2004-05  24.3% Liberal
2000-01  24.2%  Liberal
2005-06  24.2%  Liberal
2002-03  24.0%  Liberal
2003-04  24.0%  Liberal
2006-07  23.7%  Liberal
2007-08  23.7%  Liberal
1986-87  23.3%  Labor
1987-88  23.2%  Labor
2001-02  23.2%  Liberal

(Note: The Turnbull government gets an award for the next highest with the projected tax to GDP ratio of 23.1% in 2018-19).

Even more extraordinary are the facts of the 10 lowest tax to GDP ratios since 1980-81. All 10 are under Labor governments. All 10.

Here they are:

1992-93  20.0%  Labor
1993-94  20.0%  Labor
2010-11  20.0%  Labor
2009-10  20.2%  Labor
1991-92  20.7%  Labor
2011-12  20.9%  Labor
1983-84  21.0%  Labor
1994-95  21.2%  Labor
2012-13  21.5%  Labor
2013-14  21.5%  Labor

And the source for these numbers are the MYEFO released by Treasurer Morrison and Finance Minister Cormann in December 2015: http://www.budget.gov.au/2015-16/content/myefo/html/index.htm

The infrastructure fund is probably welcomed by all as a good initiative if it succeeds in its aim of underwriting and kick starting much needed and often delayed infrastructure though I note the much planned and talked about east coast inland rail is still in the "planning phase".

I do expect it to be used for a bit of good old-fashioned pork barreling however in the election campaign rather than been used on a best project cost benefit analysis basis.

Neither the opposition or the Government are expecting to return the budget to surplus anytime soon although this is unclear from the erroneous government comments they are "living within our means" and " not spending what we don't have." Of course they aren't doing either otherwise there would be a surplus...that is self-evident.

Economic management is also a difficult one for this Government to win with debt and deficit significantly higher now than when elected.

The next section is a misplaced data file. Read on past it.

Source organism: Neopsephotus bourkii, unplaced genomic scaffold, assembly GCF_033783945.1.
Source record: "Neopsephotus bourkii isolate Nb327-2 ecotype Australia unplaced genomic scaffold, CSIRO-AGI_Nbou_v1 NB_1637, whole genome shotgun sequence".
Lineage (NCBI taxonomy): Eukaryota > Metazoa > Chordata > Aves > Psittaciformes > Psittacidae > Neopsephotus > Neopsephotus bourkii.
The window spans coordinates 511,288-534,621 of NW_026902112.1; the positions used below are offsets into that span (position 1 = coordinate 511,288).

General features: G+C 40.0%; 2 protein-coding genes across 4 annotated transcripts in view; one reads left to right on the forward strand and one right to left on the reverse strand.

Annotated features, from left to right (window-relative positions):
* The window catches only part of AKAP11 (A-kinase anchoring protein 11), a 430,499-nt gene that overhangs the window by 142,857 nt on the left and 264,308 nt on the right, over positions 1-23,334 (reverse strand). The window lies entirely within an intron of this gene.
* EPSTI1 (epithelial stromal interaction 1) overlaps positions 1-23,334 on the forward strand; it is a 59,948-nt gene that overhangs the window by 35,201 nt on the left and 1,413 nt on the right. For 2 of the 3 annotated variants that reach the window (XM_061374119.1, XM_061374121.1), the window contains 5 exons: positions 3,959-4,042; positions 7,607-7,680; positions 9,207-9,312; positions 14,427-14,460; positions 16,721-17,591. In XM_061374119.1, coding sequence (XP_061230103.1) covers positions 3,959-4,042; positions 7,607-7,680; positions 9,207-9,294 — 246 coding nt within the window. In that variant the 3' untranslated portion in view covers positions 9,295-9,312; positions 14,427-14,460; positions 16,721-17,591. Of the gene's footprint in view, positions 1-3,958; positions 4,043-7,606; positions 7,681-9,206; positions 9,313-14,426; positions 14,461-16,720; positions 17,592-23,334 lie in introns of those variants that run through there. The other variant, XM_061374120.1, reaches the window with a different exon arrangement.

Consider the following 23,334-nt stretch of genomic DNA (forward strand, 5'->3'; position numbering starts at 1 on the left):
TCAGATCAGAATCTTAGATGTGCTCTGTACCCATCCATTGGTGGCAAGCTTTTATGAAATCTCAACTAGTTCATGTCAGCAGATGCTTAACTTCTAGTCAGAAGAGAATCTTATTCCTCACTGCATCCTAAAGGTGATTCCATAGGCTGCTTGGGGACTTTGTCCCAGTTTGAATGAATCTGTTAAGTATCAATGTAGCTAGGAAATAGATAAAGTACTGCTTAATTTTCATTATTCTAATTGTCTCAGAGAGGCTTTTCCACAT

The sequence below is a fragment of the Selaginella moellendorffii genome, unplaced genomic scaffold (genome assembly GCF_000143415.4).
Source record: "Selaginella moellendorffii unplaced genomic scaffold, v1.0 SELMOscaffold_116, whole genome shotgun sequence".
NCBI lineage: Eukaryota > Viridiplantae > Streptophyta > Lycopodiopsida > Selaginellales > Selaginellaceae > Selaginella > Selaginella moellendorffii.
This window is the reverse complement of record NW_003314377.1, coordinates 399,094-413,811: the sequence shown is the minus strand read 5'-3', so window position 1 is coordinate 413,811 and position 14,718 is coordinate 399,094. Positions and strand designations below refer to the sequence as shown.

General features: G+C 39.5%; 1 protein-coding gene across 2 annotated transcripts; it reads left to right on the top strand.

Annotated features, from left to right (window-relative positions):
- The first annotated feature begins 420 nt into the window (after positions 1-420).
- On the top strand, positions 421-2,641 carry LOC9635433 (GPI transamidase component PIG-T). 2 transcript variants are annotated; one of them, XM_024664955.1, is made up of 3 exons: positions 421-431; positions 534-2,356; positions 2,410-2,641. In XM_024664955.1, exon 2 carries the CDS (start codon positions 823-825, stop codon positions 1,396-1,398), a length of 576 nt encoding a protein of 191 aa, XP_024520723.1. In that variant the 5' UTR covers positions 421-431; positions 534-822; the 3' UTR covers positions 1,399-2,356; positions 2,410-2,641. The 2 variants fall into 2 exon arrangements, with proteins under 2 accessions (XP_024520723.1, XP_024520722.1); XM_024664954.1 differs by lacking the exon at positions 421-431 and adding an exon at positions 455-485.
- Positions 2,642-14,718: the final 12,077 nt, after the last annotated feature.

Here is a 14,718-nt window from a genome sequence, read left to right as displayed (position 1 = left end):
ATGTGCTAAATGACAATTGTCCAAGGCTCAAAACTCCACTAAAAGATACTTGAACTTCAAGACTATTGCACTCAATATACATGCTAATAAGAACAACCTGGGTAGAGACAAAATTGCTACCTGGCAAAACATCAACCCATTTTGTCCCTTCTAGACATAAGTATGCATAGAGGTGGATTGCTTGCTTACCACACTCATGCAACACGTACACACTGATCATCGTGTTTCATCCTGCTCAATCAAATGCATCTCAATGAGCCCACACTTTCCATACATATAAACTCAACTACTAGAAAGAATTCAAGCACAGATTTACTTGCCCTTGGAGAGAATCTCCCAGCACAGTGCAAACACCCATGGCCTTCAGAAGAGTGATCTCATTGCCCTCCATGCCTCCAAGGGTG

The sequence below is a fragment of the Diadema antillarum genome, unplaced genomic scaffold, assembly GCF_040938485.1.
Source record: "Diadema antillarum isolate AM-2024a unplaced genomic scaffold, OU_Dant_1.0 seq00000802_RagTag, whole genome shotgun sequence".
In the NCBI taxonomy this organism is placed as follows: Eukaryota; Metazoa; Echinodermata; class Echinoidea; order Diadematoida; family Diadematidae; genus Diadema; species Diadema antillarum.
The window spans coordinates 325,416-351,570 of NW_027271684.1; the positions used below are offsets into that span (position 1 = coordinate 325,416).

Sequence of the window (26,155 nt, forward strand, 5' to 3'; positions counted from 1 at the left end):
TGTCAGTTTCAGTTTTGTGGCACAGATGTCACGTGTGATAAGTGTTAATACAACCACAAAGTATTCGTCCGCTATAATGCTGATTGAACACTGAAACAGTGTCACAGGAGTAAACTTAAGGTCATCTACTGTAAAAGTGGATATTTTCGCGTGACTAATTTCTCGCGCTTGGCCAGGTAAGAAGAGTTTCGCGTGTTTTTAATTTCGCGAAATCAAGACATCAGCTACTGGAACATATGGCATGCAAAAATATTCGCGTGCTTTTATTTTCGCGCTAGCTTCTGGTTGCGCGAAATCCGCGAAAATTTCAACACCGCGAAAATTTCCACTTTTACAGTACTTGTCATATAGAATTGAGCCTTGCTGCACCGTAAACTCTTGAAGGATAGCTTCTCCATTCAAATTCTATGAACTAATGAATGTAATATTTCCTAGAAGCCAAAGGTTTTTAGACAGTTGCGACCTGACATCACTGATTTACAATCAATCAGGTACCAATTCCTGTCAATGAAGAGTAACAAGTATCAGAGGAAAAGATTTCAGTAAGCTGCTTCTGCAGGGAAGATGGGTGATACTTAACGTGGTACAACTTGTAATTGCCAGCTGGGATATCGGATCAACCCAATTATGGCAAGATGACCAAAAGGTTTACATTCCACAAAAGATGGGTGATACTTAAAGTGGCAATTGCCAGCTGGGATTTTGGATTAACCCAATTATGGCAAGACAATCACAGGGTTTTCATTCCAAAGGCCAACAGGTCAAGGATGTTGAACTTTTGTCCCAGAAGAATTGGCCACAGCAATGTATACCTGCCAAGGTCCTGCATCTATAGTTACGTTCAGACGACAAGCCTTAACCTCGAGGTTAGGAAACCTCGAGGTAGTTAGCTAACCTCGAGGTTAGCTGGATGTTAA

So other than slogans, these issues aren't going to cut it with a more sophisticated and switched on electorate.

The difficulty for the Government is not that its centre pieces are without merit when seen in isolation, but the prioritising of these by the Government over other issues adversely effected in the budget is where the real problem for the Government lies. I am sure when we see cuts to education, health higher education, provision of dental services it gives us a real picture of the government’s priorities.

The Government seem not to be about the aspirations and indeed needs of the community but rather they are running the country like a big corporation — less tax, greater profit and services to be paid for by those that can afford them.

The Opposition should forget petty attacks on " those missing out on tax cuts" and concentrate entirely on what the priorities of this government are. It is not about the issue of a right or wrong policy but about the choice of policy. The Turnbull Government has made a serious error in believing that people will buy into the Government’s priorities as being in their interests. 

The Government’s policy priorities are not necessarily without merit but whilst the community see less funding for the essential services that affect us all –  health, education, dental care and higher education –  it is an argument they can't win and will cost them many seats ... maybe even government.

Craig Thomson is former federal Labor and Independent MP for Dobell.